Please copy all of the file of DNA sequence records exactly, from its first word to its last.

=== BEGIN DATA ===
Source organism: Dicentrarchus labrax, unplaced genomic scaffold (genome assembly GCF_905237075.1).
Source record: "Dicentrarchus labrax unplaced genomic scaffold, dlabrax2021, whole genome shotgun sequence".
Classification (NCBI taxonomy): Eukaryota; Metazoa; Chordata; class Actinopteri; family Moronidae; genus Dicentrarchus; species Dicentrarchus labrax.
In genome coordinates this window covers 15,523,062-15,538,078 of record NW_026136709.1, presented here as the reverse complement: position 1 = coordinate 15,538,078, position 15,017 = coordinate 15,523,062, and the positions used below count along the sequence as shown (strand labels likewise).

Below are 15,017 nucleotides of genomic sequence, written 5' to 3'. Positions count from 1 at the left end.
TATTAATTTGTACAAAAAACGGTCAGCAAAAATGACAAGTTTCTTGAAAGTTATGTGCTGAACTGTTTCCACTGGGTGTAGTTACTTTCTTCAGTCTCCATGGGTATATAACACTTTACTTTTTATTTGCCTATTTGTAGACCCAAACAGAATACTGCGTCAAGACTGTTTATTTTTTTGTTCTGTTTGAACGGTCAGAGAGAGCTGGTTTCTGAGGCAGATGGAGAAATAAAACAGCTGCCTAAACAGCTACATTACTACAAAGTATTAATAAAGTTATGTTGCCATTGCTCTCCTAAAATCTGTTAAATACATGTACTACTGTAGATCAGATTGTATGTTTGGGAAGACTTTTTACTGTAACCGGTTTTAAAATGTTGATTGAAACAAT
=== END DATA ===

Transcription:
Source organism: Dicentrarchus labrax, unplaced genomic scaffold (genome assembly GCF_905237075.1).
Source record: "Dicentrarchus labrax unplaced genomic scaffold, dlabrax2021, whole genome shotgun sequence".
Classification (NCBI taxonomy): Eukaryota; Metazoa; Chordata; class Actinopteri; family Moronidae; genus Dicentrarchus; species Dicentrarchus labrax.
In genome coordinates this window covers 15,523,062-15,538,078 of record NW_026136709.1, presented here as the reverse complement: position 1 = coordinate 15,538,078, position 15,017 = coordinate 15,523,062, and the positions used below count along the sequence as shown (strand labels likewise).

Below are 15,017 nucleotides of genomic sequence, written 5' to 3'. Positions count from 1 at the left end.
TATTAATTTGTACAAAAAACGGTCAGCAAAAATGACAAGTTTCTTGAAAGTTATGTGCTGAACTGTTTCCACTGGGTGTAGTTACTTTCTTCAGTCTCCATGGGTATATAACACTTTACTTTTTATTTGCCTATTTGTAGACCCAAACAGAATACTGCGTCAAGACTGTTTATTTTTTTGTTCTGTTTGAACGGTCAGAGAGAGCTGGTTTCTGAGGCAGATGGAGAAATAAAACAGCTGCCTAAACAGCTACATTACTACAAAGTATTAATAAAGTTATGTTGCCATTGCTCTCCTAAAATCTGTTAAATACATGTACTACTGTAGATCAGATTGTATGTTTGGGAAGACTTTTTACTGTAACCGGTTTTAAAATGTTGATTGAAACAAT